When speaking in Kansas City, Missouri last week, President Obama talked about a letter he received from a young girl asking why there aren't more women on U.S. currency. She offered him "a long list of possible women to put on our dollar bills and quarters and stuff, which I thought was a pretty good idea," Obama said.

This girl is not alone. Last year British feminists fought hard to keep a woman on their banknotes, and eventually won when the Bank of England decided to replace 19th century philanthropist Elizabeth Fry with Jane Austen — not Winston Churchill, as originally intended — on the 10 pound bill.

Canadian women launched a similar campaign last year to pressure their national bank to feature women besides the Queen of England on their currency. In 2011 a group of feminist women known as the "Famous Five" and Thérèse Casgrain, the first female leader of a political party in Canada, were bumped from the $50 bill, and replaced by a boat the Arctic icebreaker Amundsen.

Here in the U.S. women appear on three coins: Helen Keller on a quarter, and Sacagawea and Susan B. Anthony on dollar coins. But no woman has appeared on paper currency since Martha Washington's face graced the front of $1 silver certificates in the late 19th century. Instead, our bills feature only white men's faces. There has never been an African American on any U.S. currency.

According to the U.S. Department of Treasury website, the secretary of the Treasury is responsible for overseeing the production of the bills, and has been since 1862 when Congress accorded them this power.

As Treasury explains:

It was determined that portraits of presidents of the United States have a more permanent familiarity in the minds of the public than any others. This decision was somewhat altered by the secretary of the Treasury to include Alexander Hamilton, who was the first secretary of the Treasury; Salmon P. Chase, who was secretary of the Treasury during the Civil War and is credited with promoting our National Banking System; and Benjamin Franklin, who was one of the signers of the Declaration of Independence. All three of these statesmen were well known to the American public.

Treasury Department records do not reveal the reason that portraits of these particular statesmen were chosen in preference to those of other persons of equal importance and prominence. By law, only the portrait of a deceased individual may appear on U.S. currency and securities. [MoneyFactory.gov]

So according to their rules and precedents, the three requirements for appearing on money are being familiar to the general public, having contributed to American democracy, and being dead. I can think of many women who fit the bill.

Why is this necessary? Because we are shaped and guided by the stories we tell ourselves from our past. Educators have worked hard to incorporate more stories about women into history books over the last quarter century. This has been great, but there is symbolic, even subliminal, value to having women on money that history classes can't compete with. Seeing a woman's face on the front of a bill would create a strong associative bridge to one of the biggest emblems of power there is.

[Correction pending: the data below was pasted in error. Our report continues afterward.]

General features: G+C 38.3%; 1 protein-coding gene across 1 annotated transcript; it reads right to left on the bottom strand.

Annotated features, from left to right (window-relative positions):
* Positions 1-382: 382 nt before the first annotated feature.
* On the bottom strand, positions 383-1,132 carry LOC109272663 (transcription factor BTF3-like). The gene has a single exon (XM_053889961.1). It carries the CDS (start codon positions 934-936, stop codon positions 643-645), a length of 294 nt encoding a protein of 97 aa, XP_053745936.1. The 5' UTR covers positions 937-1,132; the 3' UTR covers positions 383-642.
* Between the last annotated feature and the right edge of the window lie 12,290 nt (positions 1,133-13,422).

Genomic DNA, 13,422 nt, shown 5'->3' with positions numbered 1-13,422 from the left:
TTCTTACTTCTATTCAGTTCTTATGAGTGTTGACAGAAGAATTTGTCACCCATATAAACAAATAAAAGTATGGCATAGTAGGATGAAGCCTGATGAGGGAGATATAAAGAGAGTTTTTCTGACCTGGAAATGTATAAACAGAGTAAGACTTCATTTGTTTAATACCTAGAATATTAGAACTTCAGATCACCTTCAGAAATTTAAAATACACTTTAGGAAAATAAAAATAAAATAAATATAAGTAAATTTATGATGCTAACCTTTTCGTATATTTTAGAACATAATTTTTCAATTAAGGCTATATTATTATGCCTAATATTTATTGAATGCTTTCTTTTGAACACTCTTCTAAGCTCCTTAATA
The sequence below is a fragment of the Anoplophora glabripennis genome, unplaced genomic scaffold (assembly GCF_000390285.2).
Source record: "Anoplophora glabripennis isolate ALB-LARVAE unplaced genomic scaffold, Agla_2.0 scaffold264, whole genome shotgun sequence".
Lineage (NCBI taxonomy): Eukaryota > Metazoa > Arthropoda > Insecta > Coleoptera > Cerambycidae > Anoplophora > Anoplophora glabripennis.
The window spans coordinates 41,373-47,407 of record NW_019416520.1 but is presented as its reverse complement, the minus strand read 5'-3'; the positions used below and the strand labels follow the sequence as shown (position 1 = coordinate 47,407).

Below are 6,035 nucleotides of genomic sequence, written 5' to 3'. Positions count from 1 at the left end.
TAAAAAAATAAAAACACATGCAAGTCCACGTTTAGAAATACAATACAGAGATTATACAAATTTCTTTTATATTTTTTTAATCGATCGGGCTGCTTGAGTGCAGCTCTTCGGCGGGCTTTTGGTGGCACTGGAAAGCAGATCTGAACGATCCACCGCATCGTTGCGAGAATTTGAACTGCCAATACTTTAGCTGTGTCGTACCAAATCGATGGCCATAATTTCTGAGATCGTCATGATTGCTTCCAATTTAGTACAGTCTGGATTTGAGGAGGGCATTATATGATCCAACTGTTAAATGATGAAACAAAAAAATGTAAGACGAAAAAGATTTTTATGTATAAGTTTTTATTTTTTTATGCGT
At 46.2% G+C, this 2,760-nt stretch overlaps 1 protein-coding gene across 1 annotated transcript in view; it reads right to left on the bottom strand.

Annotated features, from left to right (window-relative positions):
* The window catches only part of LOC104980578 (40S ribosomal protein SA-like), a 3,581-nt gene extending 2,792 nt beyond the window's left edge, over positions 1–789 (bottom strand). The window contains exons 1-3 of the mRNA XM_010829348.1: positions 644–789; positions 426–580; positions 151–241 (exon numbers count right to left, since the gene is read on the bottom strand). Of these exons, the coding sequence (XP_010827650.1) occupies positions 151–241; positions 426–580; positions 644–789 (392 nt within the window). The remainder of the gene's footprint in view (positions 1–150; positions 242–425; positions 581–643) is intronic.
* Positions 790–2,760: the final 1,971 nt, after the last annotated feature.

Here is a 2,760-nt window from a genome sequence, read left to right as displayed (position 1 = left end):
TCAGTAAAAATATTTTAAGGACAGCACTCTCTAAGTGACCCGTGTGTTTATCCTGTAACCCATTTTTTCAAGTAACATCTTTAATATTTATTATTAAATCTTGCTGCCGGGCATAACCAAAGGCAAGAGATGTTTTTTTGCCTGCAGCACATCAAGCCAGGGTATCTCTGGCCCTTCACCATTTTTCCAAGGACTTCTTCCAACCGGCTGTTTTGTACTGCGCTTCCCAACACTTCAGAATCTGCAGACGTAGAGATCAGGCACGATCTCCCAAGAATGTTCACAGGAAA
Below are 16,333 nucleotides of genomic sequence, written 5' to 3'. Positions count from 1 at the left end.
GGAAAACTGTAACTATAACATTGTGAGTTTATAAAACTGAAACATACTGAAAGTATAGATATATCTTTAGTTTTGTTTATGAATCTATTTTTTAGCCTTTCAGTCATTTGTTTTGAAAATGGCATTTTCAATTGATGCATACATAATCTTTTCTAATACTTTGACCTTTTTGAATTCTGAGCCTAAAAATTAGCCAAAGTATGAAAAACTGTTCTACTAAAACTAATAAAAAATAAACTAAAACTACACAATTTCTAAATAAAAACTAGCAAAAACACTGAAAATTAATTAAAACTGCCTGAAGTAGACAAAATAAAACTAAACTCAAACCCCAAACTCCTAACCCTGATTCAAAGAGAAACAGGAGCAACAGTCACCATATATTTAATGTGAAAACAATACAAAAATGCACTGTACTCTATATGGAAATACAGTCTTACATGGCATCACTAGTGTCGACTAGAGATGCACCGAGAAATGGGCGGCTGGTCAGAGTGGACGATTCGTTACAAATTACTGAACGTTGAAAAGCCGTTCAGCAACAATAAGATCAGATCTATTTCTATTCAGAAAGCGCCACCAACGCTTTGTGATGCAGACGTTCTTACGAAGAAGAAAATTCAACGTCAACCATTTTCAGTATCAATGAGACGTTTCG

In an attempt to begin a productive conversation, and not create a definitive list, I have narrowed down five currency-ready women.

1. Rosa Parks

In 1955, she refused to give up her seat to a white man on a bus in Montgomery, Alabama, launching a boycott that fired up the Civil Rights movement. She is called "the first lady of civil rights" and received the Presidential Medal of Freedom.

2. Susan B. Anthony

Both an abolitionist and a suffragist, Anthony was a lifetime devotee of equal rights. She was president of the National American Woman Suffrage Association, and worked alongside fellow feminist Elizabeth Cady Stanton for women to be able to own property and vote.

3. Eleanor Roosevelt

Roosevelt redefined what it meant to be first lady, and regularly gave press conferences and wrote a newspaper column during her husband's presidency advocating for women and the poor. Her interest in policy reform stayed with her throughout her life, and later on she served as a delegate to the United Nations General Assembly, where she helped write the Universal Declaration of Human Rights.

4. Harriet Tubman

After escaping slavery herself, Tubman became a leading abolitionist and helped hundreds escape as a conductor of the Underground Railroad — a network of safe houses that escapees could seek refuge in as they made their way up north. During the Civil War, Tubman worked for the Union Army as an armed scout and a spy, and was the first woman to lead an armed expedition in the war, one that liberated 700 slaves.

5. Abigail Adams

Wife of President John Adams, the nation's second first lady was an early advocate for women's rights and public education and had a strong influence on her husband. The couple maintained an ongoing correspondence over the years, and their letters are filled with high-level discussion and debates about government and politics. "Do not put such unlimited power into the hands of the husbands. Remember all men would be tyrants if they could," she urged him.

Illustrations by Lauren Hansen, portraits courtesy Wikimedia Commons, money courtesy Blue Lightning TV.